Brandi Carlile is far from your typical young singer-songwriter. Her rich, expressive voice and nuanced lyrics infuse her music with the kind of timelessness that most 26-year-olds might not even attempt. Since her 2005 self-titled debut, Carlile has toured with such artists as the Indigo Girls, Tori Amos, and Shawn Colvin in addition to headlining several tours of her own. Her songs have been showcased on Grey's Anatomy and other popular television shows, and Rolling Stone named her an "Artist to Watch."

The CLP280 sounds and feels as true to a piano as you can possibly get--and it still looks like an upright.

Carlile's music spans styles from classic country to pop and rock. "I've always been inspired by other singer/songwriters--especially Elton John and Bernie Taupin," she says. "But I've never been good at compartmentalizing music into genres. The way I used to describe my favorite artists wasn't by genre. To me, Johnny Cash was rock and roll, and Bob Dylan was country."

On her second studio album, 2007's The Story, Brandi and her band--including drummer Matt Chamberlain and twins Tim and Phil Hanseroth on guitar and bass respectively--worked with producer T Bone Burnett in an eleven-day marathon recording session in Vancouver, British Columbia. The resulting disc captures the intensity and directness of Carlile's live performances.

Carlile had the album's "live" approach in mind from the start. "I had these ideals and concepts about recording music live," she recalls. "I had a plan in mind for going into the studio and making the record with the twins. I knew where we were and where we wanted to be, but I didn't know the steps to take. I thought we'd just figure it out--but talking to T Bone, I realized that he had pretty much written the book on what I was trying to accomplish."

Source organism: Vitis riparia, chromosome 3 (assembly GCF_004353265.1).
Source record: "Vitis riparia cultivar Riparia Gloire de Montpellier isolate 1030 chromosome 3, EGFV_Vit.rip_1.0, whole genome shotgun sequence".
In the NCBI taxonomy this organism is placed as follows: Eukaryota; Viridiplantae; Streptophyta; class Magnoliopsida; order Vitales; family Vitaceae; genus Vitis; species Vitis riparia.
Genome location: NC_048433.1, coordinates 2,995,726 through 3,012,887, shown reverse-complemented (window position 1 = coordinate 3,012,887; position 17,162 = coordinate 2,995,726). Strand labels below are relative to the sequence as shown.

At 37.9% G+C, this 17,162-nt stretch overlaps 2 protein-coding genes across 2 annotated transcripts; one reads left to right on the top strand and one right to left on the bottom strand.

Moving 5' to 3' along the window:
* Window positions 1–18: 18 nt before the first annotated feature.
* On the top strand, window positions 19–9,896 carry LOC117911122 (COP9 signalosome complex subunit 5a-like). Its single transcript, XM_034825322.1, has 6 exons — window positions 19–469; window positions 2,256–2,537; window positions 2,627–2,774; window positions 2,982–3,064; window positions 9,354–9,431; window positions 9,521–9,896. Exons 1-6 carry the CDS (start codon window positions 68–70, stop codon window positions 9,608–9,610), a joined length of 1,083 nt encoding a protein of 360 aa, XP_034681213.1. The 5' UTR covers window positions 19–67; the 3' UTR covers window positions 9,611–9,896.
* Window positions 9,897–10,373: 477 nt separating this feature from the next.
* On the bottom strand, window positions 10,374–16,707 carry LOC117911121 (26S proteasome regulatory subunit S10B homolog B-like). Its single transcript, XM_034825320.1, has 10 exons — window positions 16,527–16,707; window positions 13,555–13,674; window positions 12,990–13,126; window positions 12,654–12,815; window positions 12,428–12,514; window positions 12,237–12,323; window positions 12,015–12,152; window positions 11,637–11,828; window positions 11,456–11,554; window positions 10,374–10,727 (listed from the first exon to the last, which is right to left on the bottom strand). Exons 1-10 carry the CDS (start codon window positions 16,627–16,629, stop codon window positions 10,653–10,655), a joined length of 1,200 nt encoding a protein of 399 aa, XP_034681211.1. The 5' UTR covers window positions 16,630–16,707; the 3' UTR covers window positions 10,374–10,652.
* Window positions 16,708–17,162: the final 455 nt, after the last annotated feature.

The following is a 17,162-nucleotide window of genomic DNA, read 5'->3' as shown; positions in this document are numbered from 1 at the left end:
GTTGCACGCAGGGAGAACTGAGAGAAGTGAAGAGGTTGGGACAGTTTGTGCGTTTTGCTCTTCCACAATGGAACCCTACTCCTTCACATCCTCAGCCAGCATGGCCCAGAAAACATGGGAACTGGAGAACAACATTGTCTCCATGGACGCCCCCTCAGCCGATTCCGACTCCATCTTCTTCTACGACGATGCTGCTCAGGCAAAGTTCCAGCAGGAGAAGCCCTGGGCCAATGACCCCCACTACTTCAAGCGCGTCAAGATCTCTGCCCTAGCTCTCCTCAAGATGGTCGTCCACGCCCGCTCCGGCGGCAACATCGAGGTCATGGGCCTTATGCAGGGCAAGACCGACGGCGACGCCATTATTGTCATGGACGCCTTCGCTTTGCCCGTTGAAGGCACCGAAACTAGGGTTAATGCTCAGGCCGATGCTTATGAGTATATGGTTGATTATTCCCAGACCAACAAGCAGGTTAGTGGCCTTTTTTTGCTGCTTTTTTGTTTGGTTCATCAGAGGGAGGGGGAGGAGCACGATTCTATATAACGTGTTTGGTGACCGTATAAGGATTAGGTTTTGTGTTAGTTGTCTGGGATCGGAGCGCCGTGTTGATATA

Burnett's production approach merged perfectly with Brandi's musical ideals. "He's an amazing producer, and a very interesting character," she says. "He creates an environment just with his presence. I don't think he records any one way--he doesn't have a formula, per se. His production style varies with the artist, which is a total gem of a thing to find."

But T Bone was also a valuable musical mentor, Carlile reflects: "It was kind of a history lesson with him. I learned all kinds of things about performing in the studio. I learned about vintage instruments, and Delta blues. Recording with him, I felt like it could have been any point over the last century. And it's not just because he dresses like a Pilgrim!"

On her current tour, Brandi plays a Yamaha CLP280 digital piano. "I love it," she enthuses. "The CLP280 sounds and feels as true to a piano as you can possibly get--and it looks like an upright. I love the woodgrain finish. It's just an inspiring piano to play on. I don't just play it in the show; I play at soundcheck, and I practice all day with it. It's been really good for me to have around."

Carlile also plays Yamaha's MPU1 piano. "I love Yamaha's upright pianos," she says, "and I really wanted to bring one on this tour, but it just didn't work out. I really seek out that warm, classic kind of piano sound. I'm not much of a piano expert, but I do know that I'm partial to Yamahas."

At first, her new keyboard was both a treat and a technical challenge, Brandi admits. "I usually write on guitar, and playing piano doesn't come naturally for me. I have an upright at home that's 108 years old--so I learned to play based on which keys are yellow, or brown, or missing the ivory. Like, 'This is the song that starts on that yellow key.' So to take this piano out on the road, I had to practice every day!"

Though most aspects of live performance came naturally to Carlile, she initially found one detail counterintuitive. "It was hard for me to keep my eyes open, physically," she confesses. "I wanted to close my eyes! If you sing with your eyes closed, one of two things can happen: You can put a literal wall between you and the audience, or you can give them a voyeuristic perspective on where you're at emotionally. When they're watching you and you can't see them watching, that has its own intensity."

And intensity, notes Brandi, is the key to a great live show. "A performance is an exchange of energy between the performer and the audience. It's a give-and-take thing that requires active participation. That doesn't necessarily mean clapping your hands and stomping your feet--sometimes it just means making yourself emotionally available to the performance. I like to make people realize that to catch everything, they're just going to need to watch!"

(Photography Credit: Dan Marshall)